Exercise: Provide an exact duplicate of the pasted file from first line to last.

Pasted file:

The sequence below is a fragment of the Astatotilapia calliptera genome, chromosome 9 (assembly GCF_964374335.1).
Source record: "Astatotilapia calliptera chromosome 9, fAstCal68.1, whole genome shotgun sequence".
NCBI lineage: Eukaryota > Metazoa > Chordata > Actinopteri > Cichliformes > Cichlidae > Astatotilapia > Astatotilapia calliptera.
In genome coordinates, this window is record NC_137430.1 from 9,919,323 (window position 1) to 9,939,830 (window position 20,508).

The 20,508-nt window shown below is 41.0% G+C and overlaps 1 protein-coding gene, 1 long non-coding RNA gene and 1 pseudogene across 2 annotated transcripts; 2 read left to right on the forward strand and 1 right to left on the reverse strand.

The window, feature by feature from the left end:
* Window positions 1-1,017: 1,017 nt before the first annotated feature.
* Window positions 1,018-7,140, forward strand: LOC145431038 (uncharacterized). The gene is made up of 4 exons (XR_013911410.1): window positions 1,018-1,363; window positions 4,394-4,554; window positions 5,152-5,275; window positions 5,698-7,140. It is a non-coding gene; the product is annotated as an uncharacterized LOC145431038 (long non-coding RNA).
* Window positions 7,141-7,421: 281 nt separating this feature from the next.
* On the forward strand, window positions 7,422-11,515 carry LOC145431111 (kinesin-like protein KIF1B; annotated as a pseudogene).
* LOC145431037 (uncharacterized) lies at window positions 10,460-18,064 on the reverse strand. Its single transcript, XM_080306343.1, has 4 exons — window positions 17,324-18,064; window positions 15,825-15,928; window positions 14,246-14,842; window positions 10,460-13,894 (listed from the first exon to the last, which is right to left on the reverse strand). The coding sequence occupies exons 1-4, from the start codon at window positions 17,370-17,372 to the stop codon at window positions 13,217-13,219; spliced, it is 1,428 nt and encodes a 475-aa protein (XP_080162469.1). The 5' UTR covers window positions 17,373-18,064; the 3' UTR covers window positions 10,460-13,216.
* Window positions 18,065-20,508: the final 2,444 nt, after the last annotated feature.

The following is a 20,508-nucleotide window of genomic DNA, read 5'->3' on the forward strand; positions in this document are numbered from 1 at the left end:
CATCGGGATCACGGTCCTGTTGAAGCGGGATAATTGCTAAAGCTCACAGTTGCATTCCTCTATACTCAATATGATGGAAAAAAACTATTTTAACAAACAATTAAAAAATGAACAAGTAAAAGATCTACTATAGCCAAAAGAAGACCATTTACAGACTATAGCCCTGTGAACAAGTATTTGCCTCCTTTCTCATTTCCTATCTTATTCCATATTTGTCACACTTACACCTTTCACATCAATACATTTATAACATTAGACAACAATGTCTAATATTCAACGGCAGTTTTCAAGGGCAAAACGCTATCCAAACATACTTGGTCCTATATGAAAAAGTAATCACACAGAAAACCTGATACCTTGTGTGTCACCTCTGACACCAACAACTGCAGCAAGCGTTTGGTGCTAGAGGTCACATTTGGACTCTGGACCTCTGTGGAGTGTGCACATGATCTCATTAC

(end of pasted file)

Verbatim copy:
The sequence below is a fragment of the Astatotilapia calliptera genome, chromosome 9 (assembly GCF_964374335.1).
Source record: "Astatotilapia calliptera chromosome 9, fAstCal68.1, whole genome shotgun sequence".
NCBI lineage: Eukaryota > Metazoa > Chordata > Actinopteri > Cichliformes > Cichlidae > Astatotilapia > Astatotilapia calliptera.
In genome coordinates, this window is record NC_137430.1 from 9,919,323 (window position 1) to 9,939,830 (window position 20,508).

The 20,508-nt window shown below is 41.0% G+C and overlaps 1 protein-coding gene, 1 long non-coding RNA gene and 1 pseudogene across 2 annotated transcripts; 2 read left to right on the forward strand and 1 right to left on the reverse strand.

The window, feature by feature from the left end:
* Window positions 1-1,017: 1,017 nt before the first annotated feature.
* Window positions 1,018-7,140, forward strand: LOC145431038 (uncharacterized). The gene is made up of 4 exons (XR_013911410.1): window positions 1,018-1,363; window positions 4,394-4,554; window positions 5,152-5,275; window positions 5,698-7,140. It is a non-coding gene; the product is annotated as an uncharacterized LOC145431038 (long non-coding RNA).
* Window positions 7,141-7,421: 281 nt separating this feature from the next.
* On the forward strand, window positions 7,422-11,515 carry LOC145431111 (kinesin-like protein KIF1B; annotated as a pseudogene).
* LOC145431037 (uncharacterized) lies at window positions 10,460-18,064 on the reverse strand. Its single transcript, XM_080306343.1, has 4 exons — window positions 17,324-18,064; window positions 15,825-15,928; window positions 14,246-14,842; window positions 10,460-13,894 (listed from the first exon to the last, which is right to left on the reverse strand). The coding sequence occupies exons 1-4, from the start codon at window positions 17,370-17,372 to the stop codon at window positions 13,217-13,219; spliced, it is 1,428 nt and encodes a 475-aa protein (XP_080162469.1). The 5' UTR covers window positions 17,373-18,064; the 3' UTR covers window positions 10,460-13,216.
* Window positions 18,065-20,508: the final 2,444 nt, after the last annotated feature.

The following is a 20,508-nucleotide window of genomic DNA, read 5'->3' on the forward strand; positions in this document are numbered from 1 at the left end:
CATCGGGATCACGGTCCTGTTGAAGCGGGATAATTGCTAAAGCTCACAGTTGCATTCCTCTATACTCAATATGATGGAAAAAAACTATTTTAACAAACAATTAAAAAATGAACAAGTAAAAGATCTACTATAGCCAAAAGAAGACCATTTACAGACTATAGCCCTGTGAACAAGTATTTGCCTCCTTTCTCATTTCCTATCTTATTCCATATTTGTCACACTTACACCTTTCACATCAATACATTTATAACATTAGACAACAATGTCTAATATTCAACGGCAGTTTTCAAGGGCAAAACGCTATCCAAACATACTTGGTCCTATATGAAAAAGTAATCACACAGAAAACCTGATACCTTGTGTGTCACCTCTGACACCAACAACTGCAGCAAGCGTTTGGTGCTAGAGGTCACATTTGGACTCTGGACCTCTGTGGAGTGTGCACATGATCTCATTAC